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IMPACT ON ALICE

What do families do if they can’t afford adequate housing?

Despite wide national variation, housing costs for renters and owners consistently outpace wages. Faced with high housing costs, most ALICE households are considered housing burdened, meaning that housing costs more than 30 percent of their income. In 2017, households with lower incomes (less than $50,000 per year) were more likely to be housing burdened than those with higher incomes (above $75,000) across all housing types.

Pay More Than Budget Allows

With the cost of housing consuming so much of a family’s budget, ALICE families almost always have to make sacrifices in other areas.

Housing, Food, Health Care, Child Care and Education Icons

Consequences

Less money available for other needs: As housing costs rise, families are often forced to forgo other basic needs, such as food, medicine, or child care.7

Less ability to save: As more money is spent on housing, less is devoted to saving for an emergency or other future needs, creating a vicious cycle of financial instability with higher long-term costs.9

Greater risk of losing housing: Rising housing costs result in more evictions and foreclosures. Nationwide in 2017, 10 percent of renters with income below the Federal Poverty Level (FPL) and 9 percent of those at 200 percent of the FPL could not pay all of their rent; across the two groups, 9 percent thought it was likely they would be evicted.10

While foreclosure rates have been down since 2010, the increased cost of living continues to push families to make this hard choice. In 2017, foreclosure rates ranged from 1 in every 17,560 homes in South Dakota to 1 in every 744 homes in Delaware.11

Live in Less Desirable Locations

The cost — and quality — of housing varies greatly depending on location. For many ALICE families, the only housing they can afford is located in less desirable areas. These areas typically have one or more of the following issues: high crime rates, run-down infrastructure, little to no public transportation, or lower-quality schools. They are also often located far from jobs, full-service grocery stores, public services (such as parks and post offices), and other necessities.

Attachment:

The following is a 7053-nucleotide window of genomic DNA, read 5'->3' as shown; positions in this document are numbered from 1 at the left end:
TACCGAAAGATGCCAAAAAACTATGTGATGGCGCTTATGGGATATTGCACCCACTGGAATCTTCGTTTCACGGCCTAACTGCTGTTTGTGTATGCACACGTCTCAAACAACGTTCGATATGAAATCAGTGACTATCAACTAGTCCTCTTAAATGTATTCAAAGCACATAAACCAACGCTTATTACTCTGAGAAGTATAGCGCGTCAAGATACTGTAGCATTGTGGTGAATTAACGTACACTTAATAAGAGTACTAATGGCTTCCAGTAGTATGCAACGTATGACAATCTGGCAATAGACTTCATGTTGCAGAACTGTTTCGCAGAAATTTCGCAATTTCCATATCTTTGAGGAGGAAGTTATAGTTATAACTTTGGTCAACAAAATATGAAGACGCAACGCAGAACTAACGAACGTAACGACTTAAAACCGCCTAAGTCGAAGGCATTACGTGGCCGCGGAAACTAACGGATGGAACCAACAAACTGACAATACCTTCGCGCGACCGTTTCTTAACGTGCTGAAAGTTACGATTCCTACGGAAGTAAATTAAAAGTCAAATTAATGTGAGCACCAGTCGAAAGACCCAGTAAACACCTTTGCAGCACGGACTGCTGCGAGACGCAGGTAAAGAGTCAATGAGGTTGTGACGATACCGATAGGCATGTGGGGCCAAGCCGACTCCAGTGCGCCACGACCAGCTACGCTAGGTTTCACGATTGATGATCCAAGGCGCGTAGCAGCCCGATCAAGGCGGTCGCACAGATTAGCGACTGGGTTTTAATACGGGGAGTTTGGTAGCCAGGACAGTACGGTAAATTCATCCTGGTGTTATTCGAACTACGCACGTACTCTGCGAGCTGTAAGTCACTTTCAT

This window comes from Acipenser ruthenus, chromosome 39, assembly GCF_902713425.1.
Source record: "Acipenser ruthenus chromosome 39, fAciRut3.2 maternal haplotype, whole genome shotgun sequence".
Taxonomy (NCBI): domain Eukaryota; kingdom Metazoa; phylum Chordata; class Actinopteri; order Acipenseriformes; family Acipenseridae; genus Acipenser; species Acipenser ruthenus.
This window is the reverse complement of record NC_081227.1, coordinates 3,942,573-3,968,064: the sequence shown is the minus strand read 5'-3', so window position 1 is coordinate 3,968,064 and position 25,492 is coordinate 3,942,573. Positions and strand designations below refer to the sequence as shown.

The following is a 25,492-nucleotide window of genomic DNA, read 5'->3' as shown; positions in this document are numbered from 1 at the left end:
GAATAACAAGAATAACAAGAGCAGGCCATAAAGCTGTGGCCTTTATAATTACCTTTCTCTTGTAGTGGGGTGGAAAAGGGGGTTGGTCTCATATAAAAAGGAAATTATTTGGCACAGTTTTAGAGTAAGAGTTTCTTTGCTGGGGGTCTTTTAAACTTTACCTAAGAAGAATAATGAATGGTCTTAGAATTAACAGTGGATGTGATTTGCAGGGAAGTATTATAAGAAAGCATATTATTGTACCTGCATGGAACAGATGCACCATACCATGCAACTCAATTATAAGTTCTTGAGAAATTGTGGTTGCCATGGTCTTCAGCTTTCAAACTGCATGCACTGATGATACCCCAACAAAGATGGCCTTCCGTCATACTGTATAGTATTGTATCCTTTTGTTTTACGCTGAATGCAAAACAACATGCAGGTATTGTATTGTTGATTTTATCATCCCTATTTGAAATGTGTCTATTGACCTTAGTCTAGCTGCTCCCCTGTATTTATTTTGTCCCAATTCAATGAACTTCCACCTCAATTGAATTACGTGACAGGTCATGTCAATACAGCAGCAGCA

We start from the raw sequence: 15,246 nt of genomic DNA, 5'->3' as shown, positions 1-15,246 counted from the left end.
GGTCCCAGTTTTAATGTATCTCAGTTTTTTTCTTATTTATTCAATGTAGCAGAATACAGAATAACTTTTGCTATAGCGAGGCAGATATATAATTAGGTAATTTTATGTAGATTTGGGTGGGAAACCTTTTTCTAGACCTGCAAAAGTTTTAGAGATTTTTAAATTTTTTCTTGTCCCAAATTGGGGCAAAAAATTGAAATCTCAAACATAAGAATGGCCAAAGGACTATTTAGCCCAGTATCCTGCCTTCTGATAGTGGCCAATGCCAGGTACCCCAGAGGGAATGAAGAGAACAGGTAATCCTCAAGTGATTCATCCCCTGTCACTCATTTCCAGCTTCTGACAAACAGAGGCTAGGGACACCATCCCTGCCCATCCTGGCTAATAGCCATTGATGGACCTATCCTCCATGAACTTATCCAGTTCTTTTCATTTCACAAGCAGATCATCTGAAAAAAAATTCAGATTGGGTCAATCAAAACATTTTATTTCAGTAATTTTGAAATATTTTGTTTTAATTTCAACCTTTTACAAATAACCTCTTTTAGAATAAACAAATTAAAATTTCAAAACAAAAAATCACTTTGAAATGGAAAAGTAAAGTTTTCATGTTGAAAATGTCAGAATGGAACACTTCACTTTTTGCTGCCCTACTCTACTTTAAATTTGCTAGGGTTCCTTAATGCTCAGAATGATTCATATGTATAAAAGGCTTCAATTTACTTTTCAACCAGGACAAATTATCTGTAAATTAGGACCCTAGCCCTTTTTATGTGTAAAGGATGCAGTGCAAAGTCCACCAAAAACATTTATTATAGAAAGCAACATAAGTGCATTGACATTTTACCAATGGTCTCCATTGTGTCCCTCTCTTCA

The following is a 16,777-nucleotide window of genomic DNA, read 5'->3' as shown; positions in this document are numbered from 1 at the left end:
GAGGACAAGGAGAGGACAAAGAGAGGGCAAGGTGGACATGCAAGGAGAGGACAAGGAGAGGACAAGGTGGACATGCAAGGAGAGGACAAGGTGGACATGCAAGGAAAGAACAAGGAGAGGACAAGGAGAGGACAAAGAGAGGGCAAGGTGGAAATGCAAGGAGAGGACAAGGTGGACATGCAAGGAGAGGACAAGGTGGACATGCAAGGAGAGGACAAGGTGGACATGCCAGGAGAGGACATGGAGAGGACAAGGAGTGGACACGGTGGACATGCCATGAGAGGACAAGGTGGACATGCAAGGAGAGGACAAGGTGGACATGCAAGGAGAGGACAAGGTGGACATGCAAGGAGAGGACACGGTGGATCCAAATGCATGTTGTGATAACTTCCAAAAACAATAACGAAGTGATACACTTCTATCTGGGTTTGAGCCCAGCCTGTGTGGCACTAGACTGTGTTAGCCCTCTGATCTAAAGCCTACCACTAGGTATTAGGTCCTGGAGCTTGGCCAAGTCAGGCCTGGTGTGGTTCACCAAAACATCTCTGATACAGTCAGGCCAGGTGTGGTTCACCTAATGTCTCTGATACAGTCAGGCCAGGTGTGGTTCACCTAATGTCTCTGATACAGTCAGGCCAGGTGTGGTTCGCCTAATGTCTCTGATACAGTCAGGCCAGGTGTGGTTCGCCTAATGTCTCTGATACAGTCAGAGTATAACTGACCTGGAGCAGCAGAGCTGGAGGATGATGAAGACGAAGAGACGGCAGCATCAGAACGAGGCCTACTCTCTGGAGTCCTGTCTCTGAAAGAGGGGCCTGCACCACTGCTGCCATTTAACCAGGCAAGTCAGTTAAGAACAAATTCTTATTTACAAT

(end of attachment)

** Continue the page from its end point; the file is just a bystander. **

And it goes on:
Housing, Health Care, Child Care and Education, Transportation Icons

Consequences

Living in unsafe neighborhoods: Property crime and violent crime are both concentrated in low-income communities, even more so now than they were the 1970s. In 2017, households with income below the FPL were victimized at more than double the rate of high-income households (those above 400 percent of the FPL).12

Increased transportation costs: Many lower-cost housing units are located far from jobs and services. Low-income households that spend 30 percent or less of their income on housing are estimated to spend an average of $100 more per month on transportation than those that allocate over half their income to housing.13

INCOME AND SAFETY

Studies have shown that low-income children who live in more socioeconomically diverse communities with lower levels of poverty are less likely to become the victims of crime.21

Longer commutes: Because 95 percent of workers do not have access to public transportation, they must drive a vehicle to get to work. While the average American’s commute is under 30 minutes, more than 10 million Americans have a commute of at least an hour each way.14 One analysis estimates that across the country’s 50 largest metro areas, travel time alone costs workers $107 billion per year.15 Long commutes also contribute to physical and behavioral health issues, diminished productivity, and absenteeism.16

Lower-quality schools: Most high-performing schools are located in neighborhoods with more expensive housing, higher taxes, and more public amenities.17

Closer to Environmental Hazards: One of the reasons that housing may cost less is because it is located in flood prone areas or near polluting entities such as highways or incinerators.18

Housing and Health: Individuals who view their neighborhoods as unsafe are much more likely to suffer from depression and substance use disorders, which in turn are risk factors for cardiovascular disease and other serious illnesses.19

Children in low-income communities are more likely to suffer anxiety, lower school performance, and chronic health issues.20

Rent or Buy Substandard Housing

Given the high cost of quality housing, ALICE families are often forced to choose homes that are in substandard condition. Such housing presents a variety of health and safety risks including malfunctioning or absent heating, ventilation, and air conditioning systems; sub-par plumbing and leaks; and exposure to vermin or lead, mold, and other toxins.22 In the U.S., 5 percent of the housing stock has severe problems, such as issues with plumbing, heating, or cleanliness.23